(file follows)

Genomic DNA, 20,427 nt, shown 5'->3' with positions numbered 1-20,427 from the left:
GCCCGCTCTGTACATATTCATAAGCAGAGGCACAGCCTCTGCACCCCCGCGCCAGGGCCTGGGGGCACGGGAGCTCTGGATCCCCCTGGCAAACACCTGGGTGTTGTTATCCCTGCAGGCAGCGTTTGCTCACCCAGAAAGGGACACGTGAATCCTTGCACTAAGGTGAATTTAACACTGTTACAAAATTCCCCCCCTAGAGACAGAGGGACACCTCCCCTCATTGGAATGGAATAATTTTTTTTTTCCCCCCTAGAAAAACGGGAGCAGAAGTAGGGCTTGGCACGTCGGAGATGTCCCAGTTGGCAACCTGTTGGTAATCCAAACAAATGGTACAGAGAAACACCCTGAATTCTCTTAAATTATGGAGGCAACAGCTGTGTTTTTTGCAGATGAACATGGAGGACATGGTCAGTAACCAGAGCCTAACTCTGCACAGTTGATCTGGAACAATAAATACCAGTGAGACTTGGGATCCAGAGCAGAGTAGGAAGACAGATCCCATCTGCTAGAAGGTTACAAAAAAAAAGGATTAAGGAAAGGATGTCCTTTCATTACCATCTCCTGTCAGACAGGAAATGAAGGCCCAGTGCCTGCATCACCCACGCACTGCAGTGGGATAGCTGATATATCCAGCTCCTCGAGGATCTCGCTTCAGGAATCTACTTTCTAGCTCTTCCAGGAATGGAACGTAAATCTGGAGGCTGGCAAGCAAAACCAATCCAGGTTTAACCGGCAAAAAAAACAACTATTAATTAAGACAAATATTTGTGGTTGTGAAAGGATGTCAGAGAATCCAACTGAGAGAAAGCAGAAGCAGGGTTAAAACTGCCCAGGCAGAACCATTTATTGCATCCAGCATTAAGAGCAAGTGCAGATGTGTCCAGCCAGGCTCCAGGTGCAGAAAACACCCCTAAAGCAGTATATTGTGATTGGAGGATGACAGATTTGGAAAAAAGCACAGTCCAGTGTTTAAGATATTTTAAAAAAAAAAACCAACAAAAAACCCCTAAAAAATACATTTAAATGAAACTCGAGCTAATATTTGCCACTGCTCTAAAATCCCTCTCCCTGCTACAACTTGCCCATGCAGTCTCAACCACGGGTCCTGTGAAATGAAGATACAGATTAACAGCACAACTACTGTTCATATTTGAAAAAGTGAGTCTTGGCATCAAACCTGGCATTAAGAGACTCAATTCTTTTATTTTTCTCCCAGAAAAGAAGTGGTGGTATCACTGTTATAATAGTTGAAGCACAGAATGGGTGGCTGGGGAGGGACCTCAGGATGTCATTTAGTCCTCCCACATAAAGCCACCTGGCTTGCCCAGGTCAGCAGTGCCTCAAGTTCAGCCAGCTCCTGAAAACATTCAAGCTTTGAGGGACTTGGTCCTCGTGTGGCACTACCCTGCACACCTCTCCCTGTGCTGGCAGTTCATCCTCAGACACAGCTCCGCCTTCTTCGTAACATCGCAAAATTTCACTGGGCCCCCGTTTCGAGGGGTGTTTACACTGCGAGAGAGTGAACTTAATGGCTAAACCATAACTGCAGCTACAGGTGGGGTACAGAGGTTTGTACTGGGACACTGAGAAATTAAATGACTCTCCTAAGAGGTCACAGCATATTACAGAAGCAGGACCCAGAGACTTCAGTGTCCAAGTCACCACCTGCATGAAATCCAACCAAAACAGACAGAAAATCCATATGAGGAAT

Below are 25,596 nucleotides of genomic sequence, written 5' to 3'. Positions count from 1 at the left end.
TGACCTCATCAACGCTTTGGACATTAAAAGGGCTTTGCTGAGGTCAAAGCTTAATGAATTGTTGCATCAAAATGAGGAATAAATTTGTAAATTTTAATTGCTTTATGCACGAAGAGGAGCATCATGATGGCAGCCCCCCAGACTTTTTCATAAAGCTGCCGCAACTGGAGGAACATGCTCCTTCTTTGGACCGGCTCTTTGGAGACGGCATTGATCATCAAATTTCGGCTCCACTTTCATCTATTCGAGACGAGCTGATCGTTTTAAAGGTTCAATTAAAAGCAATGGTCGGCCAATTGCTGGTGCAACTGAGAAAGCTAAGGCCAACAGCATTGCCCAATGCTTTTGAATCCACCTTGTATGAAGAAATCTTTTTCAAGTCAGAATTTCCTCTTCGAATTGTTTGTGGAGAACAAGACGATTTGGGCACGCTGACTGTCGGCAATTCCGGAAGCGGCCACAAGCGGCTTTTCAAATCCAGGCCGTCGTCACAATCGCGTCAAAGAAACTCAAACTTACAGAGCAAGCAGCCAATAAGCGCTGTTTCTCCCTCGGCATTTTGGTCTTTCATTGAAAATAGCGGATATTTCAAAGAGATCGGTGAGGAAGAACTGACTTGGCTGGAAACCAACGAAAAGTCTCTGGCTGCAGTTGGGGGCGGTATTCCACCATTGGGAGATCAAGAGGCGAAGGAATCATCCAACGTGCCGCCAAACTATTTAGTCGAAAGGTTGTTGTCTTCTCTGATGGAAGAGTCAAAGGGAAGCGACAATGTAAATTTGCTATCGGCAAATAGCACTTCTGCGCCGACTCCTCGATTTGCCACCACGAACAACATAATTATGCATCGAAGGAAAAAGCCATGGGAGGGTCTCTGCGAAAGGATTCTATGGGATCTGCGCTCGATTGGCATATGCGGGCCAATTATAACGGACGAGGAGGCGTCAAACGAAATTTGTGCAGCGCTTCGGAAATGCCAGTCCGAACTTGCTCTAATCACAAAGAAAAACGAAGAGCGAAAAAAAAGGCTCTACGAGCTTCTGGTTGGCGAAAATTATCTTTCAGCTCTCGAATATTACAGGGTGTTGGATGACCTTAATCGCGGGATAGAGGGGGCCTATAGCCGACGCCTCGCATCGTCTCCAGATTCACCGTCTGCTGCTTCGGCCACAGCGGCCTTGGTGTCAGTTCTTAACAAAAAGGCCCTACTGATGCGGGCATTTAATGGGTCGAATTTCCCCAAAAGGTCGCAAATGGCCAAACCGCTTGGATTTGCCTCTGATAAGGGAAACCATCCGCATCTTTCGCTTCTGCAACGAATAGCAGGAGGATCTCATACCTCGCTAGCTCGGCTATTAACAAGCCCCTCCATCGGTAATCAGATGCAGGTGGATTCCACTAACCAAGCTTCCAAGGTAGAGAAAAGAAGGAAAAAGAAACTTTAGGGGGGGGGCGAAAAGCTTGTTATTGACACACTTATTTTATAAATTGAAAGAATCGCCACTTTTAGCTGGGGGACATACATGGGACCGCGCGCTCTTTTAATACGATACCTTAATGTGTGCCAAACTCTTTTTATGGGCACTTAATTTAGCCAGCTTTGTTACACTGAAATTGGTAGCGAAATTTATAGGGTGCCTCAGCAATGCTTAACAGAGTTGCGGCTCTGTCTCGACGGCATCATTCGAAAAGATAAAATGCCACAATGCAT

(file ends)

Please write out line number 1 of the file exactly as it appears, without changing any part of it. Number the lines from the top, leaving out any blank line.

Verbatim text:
Genomic DNA, 20,427 nt, shown 5'->3' with positions numbered 1-20,427 from the left: